This is a blog with spoiler free reviews. Most will be Fantasy, Science Fiction, and Horror, but there will be some books in other genres, including the occasional Non-Fiction review. There is an ongoing series of Cover Reveal Round-Ups, and sometimes I'll write an article on something that interests me.

30 January, 2011



   Sunday Rant will be a new semi-regular feature on the blog. Where I give my opinions on some of the things that has either happened in the week that passed, or just generally is something I want to talk about.


   I'm going to start with a little bit about myself, that will give you some background for why I feel passionately about this subject. My father has been a journalist since before I was born, and he still is one. All my life I have been around journalists, and I have several journalist friends. 
   This means that I have some insight into how journalists work, both for good and bad. It's always more fascinating for me to look behind the headlines to see what they don't write.
    I will elaborate in the comments if anyone wishes me to, but now on with this article.

   This week have seen a press release from Amazon that has gotten quite a lot of attention. The main focus has of course been on the claim that Amazon now sells more Kindle books than paper books. I quote: is now selling more Kindle books than paperback books. Since the beginning of the year, for every 100 paperback books Amazon has sold, the Company has sold 115 Kindle books. Additionally, during this same time period the Company has sold three times as many Kindle books as hardcover books. This is across's entire U.S. book business and includes sales of books where there is no Kindle edition. Free Kindle books are excluded and if included would make the numbers even higher.

   Looks rather good doesn't it? But let's take a closer look at this statement:

   Firstly Amazon does not in any way back up its claim. They show absolutely no sales figures, and without any way of independently verify what they say, this is just a PR statement. The figures may very well be accurate, but I'm not just going to take a commercial business' word for it.
   Did you also notice the emphasis on some facts, while some where left out entirely?
   Amazon goes out of its way to tell us that this;
"[...]includes sales of books where there is no Kindle edition. Free Kindle books are excluded and if included would make the numbers even higher" 
   What they, of course, make no mention of is that these figures certainly include books that are only available on Kindle.  Which if you ask me is a pretty significant point, and one I think any good journalist writing about this should have brought up.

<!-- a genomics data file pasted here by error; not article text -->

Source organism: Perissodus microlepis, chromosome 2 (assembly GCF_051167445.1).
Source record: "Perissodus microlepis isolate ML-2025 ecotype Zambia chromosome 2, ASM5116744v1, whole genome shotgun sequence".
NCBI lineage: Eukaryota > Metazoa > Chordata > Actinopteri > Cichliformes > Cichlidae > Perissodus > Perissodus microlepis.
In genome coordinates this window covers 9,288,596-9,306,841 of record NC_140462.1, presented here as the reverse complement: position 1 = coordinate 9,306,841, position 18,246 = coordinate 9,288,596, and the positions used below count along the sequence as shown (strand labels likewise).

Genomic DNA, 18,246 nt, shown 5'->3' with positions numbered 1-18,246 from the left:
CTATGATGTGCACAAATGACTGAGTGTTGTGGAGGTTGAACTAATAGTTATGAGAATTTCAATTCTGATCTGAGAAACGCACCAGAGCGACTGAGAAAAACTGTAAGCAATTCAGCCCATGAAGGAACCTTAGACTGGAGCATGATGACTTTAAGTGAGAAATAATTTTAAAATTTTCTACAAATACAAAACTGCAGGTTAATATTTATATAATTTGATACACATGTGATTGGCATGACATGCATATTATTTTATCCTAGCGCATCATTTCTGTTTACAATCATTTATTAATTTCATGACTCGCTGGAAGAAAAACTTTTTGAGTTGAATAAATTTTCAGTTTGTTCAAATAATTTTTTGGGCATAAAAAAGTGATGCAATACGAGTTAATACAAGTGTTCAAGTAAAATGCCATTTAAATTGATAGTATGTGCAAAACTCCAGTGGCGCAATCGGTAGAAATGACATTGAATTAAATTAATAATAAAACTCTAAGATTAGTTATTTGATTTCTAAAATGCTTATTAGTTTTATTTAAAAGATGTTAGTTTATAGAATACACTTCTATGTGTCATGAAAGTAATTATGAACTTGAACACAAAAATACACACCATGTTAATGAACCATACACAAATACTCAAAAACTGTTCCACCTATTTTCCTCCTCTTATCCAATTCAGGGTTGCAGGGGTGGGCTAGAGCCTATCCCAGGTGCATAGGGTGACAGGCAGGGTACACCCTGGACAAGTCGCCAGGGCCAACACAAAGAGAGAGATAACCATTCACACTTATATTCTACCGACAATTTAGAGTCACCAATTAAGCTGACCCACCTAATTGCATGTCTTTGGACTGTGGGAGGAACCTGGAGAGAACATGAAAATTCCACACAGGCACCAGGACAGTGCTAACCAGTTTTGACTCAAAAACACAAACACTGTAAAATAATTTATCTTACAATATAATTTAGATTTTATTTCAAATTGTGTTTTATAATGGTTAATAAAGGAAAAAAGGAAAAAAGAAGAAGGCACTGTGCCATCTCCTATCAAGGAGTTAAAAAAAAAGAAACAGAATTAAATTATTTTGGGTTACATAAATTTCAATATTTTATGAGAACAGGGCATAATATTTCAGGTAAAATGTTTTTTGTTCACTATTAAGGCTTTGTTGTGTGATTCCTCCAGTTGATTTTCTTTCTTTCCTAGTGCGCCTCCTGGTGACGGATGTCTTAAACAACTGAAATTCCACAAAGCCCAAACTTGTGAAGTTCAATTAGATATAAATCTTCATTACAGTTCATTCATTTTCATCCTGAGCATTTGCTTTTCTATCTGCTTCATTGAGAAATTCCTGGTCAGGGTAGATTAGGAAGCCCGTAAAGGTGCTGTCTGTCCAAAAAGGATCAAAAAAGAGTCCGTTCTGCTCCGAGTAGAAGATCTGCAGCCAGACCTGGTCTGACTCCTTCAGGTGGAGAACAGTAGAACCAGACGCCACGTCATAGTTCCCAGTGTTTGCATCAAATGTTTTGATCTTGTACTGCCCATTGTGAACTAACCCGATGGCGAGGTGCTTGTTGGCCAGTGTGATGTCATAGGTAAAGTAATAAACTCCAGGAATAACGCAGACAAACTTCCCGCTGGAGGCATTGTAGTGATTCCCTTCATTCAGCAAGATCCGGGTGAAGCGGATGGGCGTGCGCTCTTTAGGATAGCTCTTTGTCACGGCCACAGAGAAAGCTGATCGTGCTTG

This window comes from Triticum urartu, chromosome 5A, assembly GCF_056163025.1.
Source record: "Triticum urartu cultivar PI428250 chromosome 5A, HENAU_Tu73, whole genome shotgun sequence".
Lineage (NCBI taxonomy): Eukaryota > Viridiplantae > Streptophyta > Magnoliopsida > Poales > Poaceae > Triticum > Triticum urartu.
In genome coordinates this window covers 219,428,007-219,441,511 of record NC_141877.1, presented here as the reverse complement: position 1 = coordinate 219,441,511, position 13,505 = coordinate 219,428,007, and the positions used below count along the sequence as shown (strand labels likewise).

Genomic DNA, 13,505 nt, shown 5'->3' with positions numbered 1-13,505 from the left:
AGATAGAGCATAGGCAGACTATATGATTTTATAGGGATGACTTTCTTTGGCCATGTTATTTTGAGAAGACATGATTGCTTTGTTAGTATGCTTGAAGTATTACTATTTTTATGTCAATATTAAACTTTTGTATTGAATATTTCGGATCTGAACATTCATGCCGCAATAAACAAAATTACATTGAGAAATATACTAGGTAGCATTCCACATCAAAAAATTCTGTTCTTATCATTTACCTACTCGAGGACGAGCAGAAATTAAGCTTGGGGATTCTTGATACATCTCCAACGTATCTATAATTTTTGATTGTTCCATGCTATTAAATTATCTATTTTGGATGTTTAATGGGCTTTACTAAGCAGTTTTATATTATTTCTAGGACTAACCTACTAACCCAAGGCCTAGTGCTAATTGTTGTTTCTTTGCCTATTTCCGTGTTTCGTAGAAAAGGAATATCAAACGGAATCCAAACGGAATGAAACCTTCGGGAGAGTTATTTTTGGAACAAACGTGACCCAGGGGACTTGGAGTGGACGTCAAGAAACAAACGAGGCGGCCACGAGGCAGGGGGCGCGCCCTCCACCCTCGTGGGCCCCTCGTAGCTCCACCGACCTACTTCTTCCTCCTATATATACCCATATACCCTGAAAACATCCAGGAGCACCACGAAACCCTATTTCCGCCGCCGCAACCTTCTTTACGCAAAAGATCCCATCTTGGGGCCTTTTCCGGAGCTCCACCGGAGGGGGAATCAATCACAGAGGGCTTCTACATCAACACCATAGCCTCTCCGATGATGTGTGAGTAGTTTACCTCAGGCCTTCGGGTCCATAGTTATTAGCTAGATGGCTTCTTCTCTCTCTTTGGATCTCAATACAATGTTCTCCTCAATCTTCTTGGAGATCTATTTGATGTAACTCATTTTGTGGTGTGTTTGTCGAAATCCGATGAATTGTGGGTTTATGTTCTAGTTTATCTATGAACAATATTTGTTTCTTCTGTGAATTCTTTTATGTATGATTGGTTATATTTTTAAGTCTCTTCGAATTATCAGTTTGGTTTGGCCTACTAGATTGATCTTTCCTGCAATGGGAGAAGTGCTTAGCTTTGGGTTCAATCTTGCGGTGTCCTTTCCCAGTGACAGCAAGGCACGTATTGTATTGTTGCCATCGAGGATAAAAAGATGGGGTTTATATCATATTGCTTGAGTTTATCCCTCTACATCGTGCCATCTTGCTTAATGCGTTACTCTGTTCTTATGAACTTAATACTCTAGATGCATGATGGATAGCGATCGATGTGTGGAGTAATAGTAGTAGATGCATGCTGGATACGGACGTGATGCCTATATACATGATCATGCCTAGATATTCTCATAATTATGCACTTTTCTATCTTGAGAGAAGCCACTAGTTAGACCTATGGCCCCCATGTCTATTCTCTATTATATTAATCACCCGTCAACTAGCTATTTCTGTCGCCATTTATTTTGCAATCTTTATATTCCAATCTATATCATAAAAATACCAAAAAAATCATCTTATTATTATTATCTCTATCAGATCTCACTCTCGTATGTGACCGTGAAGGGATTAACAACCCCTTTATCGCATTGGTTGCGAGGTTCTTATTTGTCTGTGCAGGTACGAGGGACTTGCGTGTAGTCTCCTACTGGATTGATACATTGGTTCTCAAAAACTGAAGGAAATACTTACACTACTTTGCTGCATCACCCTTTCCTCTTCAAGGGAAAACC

This leaves me with the question why Amazon don't publish a comparison of sales between books that are available both as paper books from a (non self-publishing) publisher and on the Kindle. 
   I don't think I'm stretching it when I say they would have IF those books sold better on Kindle than in paper. Let's face it,  why would they hide something like that?

NOTE: A quick check of the Science Fiction and Fantasy bestseller list on shows that 13 of the top 20 books (at 12.55 CET.) are Kindle editions costing $5.00 and under. Of these five are kindle only, and four are available in print only as self-published books costing $11.16 to $19.99 in paperback. (Interestingly, Amazon charges $2 extra on Kindle books under $5 if I want them here in Norway.)

   I think all of the points I've made above are valid questions, and it pisses me off that the media has not made them, but instead just repeated Amazon's PR-statement/propaganda.
   Fortunately there are some media reports of Amazon that are a bit more critical:

   This article from the NYTimes reports that Amazon's profit margin fell from 5% in the fourth quarter of 2009, to 3.7% in the forth quarter of 2010. And that this has made their stock fall 9.2%.
   Something I was not able to see easily (, in fact at all,) in Amazon's statement. This has as far as I know not been widely reported, and certainly not by the Kindle fans. Some of whom I saw calling Wall Street insane, or words to that effect, because the stock fell when Amazon published such good news.
   I'm no financial expert, but a 26% drop (,if I understand this correctly,) in the profit margin, sounds bad to me. And a 3.7% profit margin seems slim, even when we are talking about huge sums of money.

   A good example of bad journalism when it comes to Amazon, and Kindle in particular, is the headline to this article from The, published the day before Amazon's statement. 
   The headline says: "Kindle sales reaching 80% of physical sales, DBW told". However if you actually take time to read the article, this is the original statement: "Grandinetti said it was “not uncommon” for Kindle sales “to be 20-30-40-50-80% of a BookScan number” in 2010."
   Not exactly the same, but I bet it is the headline that people remember.
   The same article also mentions a interesting fact, that in my opinion would make a better headline: "[...]James Patterson's Jack and Jill pre-and-post agency pricing. He said: "There was a 48% drop in units with the $2 increase in price."